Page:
Student student interaction in the online environment appeared to be quite extensive in this module. The lecturer fostered student student interaction and optimised the online environment for this aspect.
I think I would like to say ...the student stands on other people's shoulders and ... can see much farther than just by themselves... so they actually use other people's opinion, other people's contribution and ...not only learn by themselves. I think this is the main advantage.

I think they learn not only from me as a teacher... they also [learn] from all the other classmates...

Student teacher interaction was also fostered as lecturers were able to provide additional feedback and obtain a more in-depth insight into student learning and thus improve their own teaching of the module. In particular this staff member emphasised reflection, the collaborative nature of learning and learning from other students as important characteristics of his approach in the online learning environment.

Case Study 3: Chinese grammar and logic in linguistics
The objective of this module was to provide students with overall pedagogical grammar, as the basic language knowledge for potential Chinese Teachers or teachers of Chinese and to equip students with the basic idea about grammatical sentences and ungrammatical sentences in standard Chinese. This was the lecturer's first experience with online learning.

In fact, before trying this e-learning platform, I used to contact ... students by email quite often, so it's not completely new for me to ... students electronically.

This is... a personal curiosity, because I can feel that things are developing very rapidly online, I don't want to be left behind and I never believe that teachers of Chinese should always teach as a traditional didactic teacher.

However it was unexpected how passive the students were initially.
This is very challenging.... I didn't expect them to be so passive because I have told them right at the beginning... because they have so many chances to use the computer, they should understand [Internet] explorer, the way of using the e-learning platform ... but in fact, it's not easy.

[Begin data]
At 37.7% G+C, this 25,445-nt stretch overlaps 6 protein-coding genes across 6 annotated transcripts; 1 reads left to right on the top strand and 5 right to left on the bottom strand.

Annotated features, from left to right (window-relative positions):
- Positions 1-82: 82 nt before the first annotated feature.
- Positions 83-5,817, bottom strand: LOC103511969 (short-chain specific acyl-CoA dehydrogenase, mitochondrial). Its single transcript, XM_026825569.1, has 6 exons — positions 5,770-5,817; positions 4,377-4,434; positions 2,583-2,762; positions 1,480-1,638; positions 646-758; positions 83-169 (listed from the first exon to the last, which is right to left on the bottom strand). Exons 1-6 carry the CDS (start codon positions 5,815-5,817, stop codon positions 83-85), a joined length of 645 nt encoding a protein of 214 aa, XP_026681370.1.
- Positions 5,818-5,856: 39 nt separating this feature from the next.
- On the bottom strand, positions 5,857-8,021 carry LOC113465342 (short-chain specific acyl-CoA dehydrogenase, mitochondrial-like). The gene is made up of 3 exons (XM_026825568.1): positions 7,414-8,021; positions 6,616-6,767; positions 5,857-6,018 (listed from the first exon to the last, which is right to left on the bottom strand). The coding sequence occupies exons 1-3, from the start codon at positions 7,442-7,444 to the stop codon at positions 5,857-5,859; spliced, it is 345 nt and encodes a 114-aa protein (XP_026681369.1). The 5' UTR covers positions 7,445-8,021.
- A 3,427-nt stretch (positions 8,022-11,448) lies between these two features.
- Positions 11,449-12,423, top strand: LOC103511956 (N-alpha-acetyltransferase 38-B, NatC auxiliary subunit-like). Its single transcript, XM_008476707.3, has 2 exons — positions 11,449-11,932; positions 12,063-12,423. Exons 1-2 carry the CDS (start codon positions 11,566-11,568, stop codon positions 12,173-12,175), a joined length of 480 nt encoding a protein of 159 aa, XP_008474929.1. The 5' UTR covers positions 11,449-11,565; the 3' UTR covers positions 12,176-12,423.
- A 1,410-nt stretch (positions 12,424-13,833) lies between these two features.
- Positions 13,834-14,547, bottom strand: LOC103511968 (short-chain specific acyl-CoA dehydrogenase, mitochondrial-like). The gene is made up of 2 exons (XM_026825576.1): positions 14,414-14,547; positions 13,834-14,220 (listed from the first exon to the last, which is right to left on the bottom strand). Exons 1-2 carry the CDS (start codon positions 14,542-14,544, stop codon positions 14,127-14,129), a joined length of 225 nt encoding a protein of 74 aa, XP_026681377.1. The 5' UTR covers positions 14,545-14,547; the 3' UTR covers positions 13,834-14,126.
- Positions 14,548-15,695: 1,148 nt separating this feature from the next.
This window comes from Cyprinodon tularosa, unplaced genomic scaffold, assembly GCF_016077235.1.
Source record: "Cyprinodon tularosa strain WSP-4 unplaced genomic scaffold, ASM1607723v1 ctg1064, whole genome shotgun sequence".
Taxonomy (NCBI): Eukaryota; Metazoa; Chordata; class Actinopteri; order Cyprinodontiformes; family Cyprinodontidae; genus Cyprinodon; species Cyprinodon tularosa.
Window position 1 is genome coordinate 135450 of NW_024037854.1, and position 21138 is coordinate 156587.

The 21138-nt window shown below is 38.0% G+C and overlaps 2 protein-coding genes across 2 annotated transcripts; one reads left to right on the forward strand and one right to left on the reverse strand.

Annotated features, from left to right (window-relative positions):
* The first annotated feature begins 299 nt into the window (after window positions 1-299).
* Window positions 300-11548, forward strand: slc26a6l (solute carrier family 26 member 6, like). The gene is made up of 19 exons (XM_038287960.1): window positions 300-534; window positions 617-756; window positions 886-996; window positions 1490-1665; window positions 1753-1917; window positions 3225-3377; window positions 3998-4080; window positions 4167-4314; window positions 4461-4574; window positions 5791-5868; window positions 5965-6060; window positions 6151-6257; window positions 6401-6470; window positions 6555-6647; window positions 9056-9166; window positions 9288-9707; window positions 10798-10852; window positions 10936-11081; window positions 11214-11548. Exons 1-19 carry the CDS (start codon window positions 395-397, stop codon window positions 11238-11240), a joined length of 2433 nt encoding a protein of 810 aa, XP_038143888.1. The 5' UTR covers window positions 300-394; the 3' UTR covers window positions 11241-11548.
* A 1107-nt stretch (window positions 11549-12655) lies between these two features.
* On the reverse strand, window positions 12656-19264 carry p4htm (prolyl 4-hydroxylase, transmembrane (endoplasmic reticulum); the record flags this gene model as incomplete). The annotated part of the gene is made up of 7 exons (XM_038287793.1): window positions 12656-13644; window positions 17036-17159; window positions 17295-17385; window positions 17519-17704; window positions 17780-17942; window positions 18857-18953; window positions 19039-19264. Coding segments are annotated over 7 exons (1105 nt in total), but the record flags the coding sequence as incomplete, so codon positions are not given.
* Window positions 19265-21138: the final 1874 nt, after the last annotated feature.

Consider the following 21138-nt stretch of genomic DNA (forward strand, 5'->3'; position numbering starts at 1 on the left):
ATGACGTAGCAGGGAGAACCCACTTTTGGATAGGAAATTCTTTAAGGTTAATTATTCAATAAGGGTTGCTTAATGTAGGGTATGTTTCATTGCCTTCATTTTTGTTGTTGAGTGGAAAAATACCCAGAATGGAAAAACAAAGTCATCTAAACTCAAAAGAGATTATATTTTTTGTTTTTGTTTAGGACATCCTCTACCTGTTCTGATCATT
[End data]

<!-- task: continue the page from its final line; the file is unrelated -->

...some students are quite reluctant to change their habits, they still ... email [me] their feelings; their question, so I deliberately cut [out] one of the student's questions, and ... then paste it onto the discussion board. I didn't answer her question directly; I just gave her some hints and then posted my response on ... Blackboard.

As seen above changing teaching strategies would encourage students to break out of their old habits.

Another major feature was the extra feedback the lecturer obtained from the students.

I think it's very efficient, especially the course statistics part. It helps me to understand the participation, the involvement of students in the teaching and learning process because they can't hide. They can't hide from me.

I think it provided an... extended content opportunity for me because after every module I always have a feeling that I haven't finished what I want to say. I need further clarification ... sometimes I can spot some very good chance to further elaborate a certain concept ...but there wasn't enough time. I think it helps me to organise my thinking much better ...[and] provide advice or suggestions for students.

To be frank, my first priority is how the online facilities can facilitate them to learn better, so I am trying to convince them that this is very precious facility that we're using, we shouldn't waste it. And I want them to use it more effectively to ask me questions; to challenge my suggested answer for the exercise... I'm also marking the questions they set and so there is another way of providing feedback to students.